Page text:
Node App: A marketplace for connecting brands with influencers. Node helps to verify each influencer’s audience, then connects brands with these influencers with pre-negotiated deal terms.
Rectify: A tool meant to automatically detect and redact sensitive information when sharing documents outside of an organization. Focusing on the insurance market at first. Founder Melissa Unsell-Smith says the Rectify founding team previously worked together for 15 years in AT&T’s corporate legal department.
RubiLabs Inc: A platform focusing on making on-demand deliveries of medical products (vaccines, medications, etc.) to hospitals and pharmacies in Africa via drones, motorcycles and other dedicated vehicles. The company estimates that it has already saved 7,000+ lives.
Seventh.ai: Pitching itself as “Carta for intellectual property,” Seventh.ai helps founders identify which parts of their business can/should be patented, to better understand what the competition has patented, and to work through the patenting process. The company says it’s currently seeing around $250,000 in ARR. Founder Alex Polyansky says he spent 10 years as a patent examiner at the USPTO.
Tocca: A platform meant to help B2B companies throw branded virtual sales events, providing things like virtual lobbies, stages, breakout rooms and person-to-person networking tools. Integrates into tools like HubSpot and Salesforce to make post-event followups more efficient.
Veamly: A “unified inbox” feed for developers that brings threads and messages from Slack, GitHub and Jira into one view, as well as a unified search that can dig in across these tools. Founder Emna Ghariani says the company’s “proprietary prioritization engine” helps to sort tasks and tickets by importance, and to analyze the time they’re spending in each tool throughout the week.
Leading the round — which is expected to reach $200 million and is a mixture of equity and debt — is LGT Lightstone, with participation from Hanaco, Bonnier, Haniel, and Latitude. Existing Infarm investors Atomico, TriplePoint Capital, Mons Capital and Astanor Ventures also followed on. It brings the company’s total funding to date to more than $300 million.
That’s likely testament to the speed of new retail partnerships over the last twelve months. They include Albert Heijn (Netherlands), Aldi Süd (Germany), COOP/Irma (Denmark), Empire Company’s Sobeys, Safeway, and Thrifty Foods (Canada), Kinokuniya (Japan), Kroger (U.S.), and Marks & Spencer and Selfridges (U.K.).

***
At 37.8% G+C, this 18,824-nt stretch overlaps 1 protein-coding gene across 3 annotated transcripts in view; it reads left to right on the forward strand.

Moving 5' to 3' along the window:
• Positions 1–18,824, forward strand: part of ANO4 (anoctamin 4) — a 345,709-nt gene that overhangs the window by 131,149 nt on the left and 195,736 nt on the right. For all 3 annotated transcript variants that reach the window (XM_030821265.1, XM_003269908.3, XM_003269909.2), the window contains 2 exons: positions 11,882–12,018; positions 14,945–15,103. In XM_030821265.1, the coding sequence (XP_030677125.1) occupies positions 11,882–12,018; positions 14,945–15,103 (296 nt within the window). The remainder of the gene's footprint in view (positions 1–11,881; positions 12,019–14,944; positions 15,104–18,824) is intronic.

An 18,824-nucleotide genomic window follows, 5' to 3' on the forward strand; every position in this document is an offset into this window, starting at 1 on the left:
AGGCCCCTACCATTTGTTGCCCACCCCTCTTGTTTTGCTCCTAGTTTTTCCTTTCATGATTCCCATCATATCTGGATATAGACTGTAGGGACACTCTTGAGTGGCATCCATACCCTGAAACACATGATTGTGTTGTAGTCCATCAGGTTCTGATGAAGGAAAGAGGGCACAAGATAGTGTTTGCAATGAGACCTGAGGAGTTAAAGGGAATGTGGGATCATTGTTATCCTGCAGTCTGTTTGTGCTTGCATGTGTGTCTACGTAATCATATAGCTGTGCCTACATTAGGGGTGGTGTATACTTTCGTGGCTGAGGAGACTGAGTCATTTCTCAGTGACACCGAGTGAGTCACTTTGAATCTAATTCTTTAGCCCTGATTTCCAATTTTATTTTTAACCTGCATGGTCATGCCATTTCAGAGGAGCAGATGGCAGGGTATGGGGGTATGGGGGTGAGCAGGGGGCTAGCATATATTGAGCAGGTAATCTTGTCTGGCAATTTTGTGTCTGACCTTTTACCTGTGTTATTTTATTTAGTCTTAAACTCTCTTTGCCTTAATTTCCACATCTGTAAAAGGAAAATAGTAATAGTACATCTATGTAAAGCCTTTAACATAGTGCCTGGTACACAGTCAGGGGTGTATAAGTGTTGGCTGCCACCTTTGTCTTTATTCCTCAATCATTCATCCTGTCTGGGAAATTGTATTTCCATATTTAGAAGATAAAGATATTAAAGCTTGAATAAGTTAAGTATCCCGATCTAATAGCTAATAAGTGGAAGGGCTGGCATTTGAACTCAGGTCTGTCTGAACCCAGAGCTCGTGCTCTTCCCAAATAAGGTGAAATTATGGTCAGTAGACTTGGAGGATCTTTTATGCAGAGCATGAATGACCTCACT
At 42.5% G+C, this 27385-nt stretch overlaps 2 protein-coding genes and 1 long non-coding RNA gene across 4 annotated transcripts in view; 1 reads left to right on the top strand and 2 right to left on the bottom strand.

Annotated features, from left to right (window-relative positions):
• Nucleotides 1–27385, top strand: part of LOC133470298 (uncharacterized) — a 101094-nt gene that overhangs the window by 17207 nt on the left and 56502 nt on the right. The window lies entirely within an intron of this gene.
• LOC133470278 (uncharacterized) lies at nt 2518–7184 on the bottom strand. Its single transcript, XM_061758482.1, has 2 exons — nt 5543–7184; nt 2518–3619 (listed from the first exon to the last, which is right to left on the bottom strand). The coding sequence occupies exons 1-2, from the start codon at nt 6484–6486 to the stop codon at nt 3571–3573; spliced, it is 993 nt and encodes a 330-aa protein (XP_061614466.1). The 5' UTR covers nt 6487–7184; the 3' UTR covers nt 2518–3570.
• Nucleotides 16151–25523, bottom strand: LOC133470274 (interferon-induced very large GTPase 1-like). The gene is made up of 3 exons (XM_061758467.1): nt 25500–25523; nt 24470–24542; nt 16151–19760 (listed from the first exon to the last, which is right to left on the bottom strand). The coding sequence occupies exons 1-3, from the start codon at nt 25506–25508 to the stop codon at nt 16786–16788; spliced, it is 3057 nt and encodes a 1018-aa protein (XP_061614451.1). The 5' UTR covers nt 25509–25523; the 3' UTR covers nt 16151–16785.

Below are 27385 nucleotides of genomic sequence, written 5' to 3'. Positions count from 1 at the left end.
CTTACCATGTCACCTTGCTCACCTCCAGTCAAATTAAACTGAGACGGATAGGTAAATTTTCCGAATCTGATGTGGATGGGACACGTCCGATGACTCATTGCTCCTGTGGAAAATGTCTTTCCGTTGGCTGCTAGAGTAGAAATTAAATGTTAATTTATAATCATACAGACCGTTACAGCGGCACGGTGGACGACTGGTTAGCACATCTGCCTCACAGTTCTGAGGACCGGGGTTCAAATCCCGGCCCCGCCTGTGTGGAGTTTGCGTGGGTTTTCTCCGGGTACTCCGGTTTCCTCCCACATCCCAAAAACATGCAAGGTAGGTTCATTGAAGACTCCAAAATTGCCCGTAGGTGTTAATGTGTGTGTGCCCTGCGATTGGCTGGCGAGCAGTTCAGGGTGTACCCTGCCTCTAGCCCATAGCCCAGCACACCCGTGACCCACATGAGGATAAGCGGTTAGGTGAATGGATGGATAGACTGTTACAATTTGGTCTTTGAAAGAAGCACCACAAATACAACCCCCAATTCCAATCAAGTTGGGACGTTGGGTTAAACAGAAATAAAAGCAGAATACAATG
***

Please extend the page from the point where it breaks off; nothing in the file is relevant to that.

With operations across 10 countries and 30 cities worldwide, Infarm says it now harvests over 500,000 plants monthly, and in a much more sustainable way than traditional farming and supply chains. Its modular, IoT-powered vertical farming units claim to use 99.5% less space than soil-based agriculture, 95% less water, 90% less transport and zero chemical pesticides. In addition, 90% of electricity used throughout the Infarm network is from renewable energy and the company has set a target to reach zero emission food production next year.
Founded in 2013 by Osnat Michaeli, and brothers Erez and Guy Galonska, Infarm’s “indoor vertical farming” system is capable of growing herbs, lettuce and other vegetables. It then places these modular farms in a variety of customer-facing city locations, such as grocery stores, restaurants, shopping malls, and schools, thus enabling the end-customer to actually pick the produce themselves. To further scale, it also installs Infarms in local distribution centres.
The distributed system is designed to be infinitely scalable — you simply add more modules, space permitting — whilst the whole thing is cloud-based, meaning the farms can be monitored and controlled from Infarm’s central control centre. It’s also incredibly data-driven, a combination of IoT, Big Data and cloud analytics akin to “Farming-as-a-Service”.
The idea, the founding team told me back in 2017 when I profiled the nascent company, isn’t just to produce fresher and better tasting produce and re-introduce forgotten or rare varieties, but to disrupt the supply chain as a whole, which remains inefficient and produces a lot of waste.